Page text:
The Great Synagogue in the German city of Munich has not been completely lost despite the Nazis destroying it 85 years ago.
Worthy News reports large fragments of stone columns and tablets have been salvaged from a river eight kilometres from where it originally stood. It appears that around 150 tonnes of the synagogue rubble was used as landfill for underwater infrastructure in the mid-1950s.
Construction workers have recovered multiple pieces of massive stone tablets including one inscribed with the Ten Commandments and a large section of the Torah shrine. The city is arranging to transport all the recovered stones to a storage area and will continue searching the river for more segments of the synagogue. It will be a complex task with the Ten Commandments stone alone weighing more than half a tonne.
Bernhard Purin, director of the Jewish Museum in Munich, told the Jewish Telegraphic Agency that the museum has many historical photos of the synagogue which will help the identification of the architectural fragments. “I am hopeful that in a few months, we will see that more parts of the Torah Ark are among the stones,” he said.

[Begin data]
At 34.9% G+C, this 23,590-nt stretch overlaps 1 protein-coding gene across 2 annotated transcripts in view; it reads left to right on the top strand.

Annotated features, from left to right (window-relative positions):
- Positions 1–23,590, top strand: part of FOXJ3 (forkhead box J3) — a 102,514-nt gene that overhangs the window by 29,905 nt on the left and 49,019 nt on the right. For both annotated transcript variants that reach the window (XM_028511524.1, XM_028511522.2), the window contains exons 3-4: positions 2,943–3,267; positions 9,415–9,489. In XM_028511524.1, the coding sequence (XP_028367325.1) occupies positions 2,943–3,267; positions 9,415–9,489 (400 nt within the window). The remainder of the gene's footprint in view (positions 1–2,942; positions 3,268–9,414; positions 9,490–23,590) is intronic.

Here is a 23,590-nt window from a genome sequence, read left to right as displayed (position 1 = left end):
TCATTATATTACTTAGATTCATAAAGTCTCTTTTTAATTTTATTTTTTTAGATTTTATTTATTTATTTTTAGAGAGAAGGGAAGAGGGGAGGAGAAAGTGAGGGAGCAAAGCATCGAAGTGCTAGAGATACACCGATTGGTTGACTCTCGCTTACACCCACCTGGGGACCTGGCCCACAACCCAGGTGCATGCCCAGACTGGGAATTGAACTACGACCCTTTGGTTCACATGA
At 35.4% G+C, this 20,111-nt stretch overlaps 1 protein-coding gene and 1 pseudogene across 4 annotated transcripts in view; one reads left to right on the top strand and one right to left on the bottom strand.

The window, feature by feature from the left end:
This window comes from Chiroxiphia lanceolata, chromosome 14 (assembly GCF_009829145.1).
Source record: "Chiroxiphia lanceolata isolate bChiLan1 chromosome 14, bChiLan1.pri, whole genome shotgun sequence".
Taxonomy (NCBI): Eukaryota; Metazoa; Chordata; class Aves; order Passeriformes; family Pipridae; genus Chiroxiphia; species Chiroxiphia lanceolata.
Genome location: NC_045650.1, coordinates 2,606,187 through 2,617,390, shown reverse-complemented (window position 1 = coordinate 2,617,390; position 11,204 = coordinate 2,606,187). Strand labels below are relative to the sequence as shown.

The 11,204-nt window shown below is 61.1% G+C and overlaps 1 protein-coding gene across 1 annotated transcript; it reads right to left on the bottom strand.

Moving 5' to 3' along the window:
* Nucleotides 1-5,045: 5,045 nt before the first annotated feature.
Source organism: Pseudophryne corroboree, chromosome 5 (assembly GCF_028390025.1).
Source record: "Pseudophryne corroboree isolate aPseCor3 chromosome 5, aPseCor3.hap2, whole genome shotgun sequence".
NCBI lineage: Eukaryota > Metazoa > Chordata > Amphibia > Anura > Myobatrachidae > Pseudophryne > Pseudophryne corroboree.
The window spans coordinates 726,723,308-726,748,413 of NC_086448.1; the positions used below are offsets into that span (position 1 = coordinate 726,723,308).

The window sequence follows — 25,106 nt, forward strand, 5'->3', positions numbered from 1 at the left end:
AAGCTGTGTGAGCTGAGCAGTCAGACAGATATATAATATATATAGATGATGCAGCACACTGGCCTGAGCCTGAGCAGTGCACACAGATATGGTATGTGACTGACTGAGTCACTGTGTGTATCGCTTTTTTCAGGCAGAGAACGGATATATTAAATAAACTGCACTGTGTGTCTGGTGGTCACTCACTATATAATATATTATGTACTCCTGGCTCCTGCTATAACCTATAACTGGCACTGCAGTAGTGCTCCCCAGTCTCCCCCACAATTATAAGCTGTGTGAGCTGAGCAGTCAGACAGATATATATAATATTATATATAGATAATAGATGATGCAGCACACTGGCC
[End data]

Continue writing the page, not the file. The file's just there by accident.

The museum director explained that the discovery is “quite important to me for two reasons. On one hand, the main synagogue was one of the biggest in Germany. And on the other hand, it was a document of the positive Jewish life in Germany from the 1870s to 1933. The broken stones are also a monument for the Holocaust.”
Yad Vashem, Israel’s Holocaust memorial, says the Great Synagogue in Munich was the first synagogue the Nazis destroyed in Germany. On July 8, 1938, Jewish community members were given just a few hours’ notice for volunteers to spend that night removing the Torah scrolls and ritual objects before its destruction.
Image: Jüdisches Museum München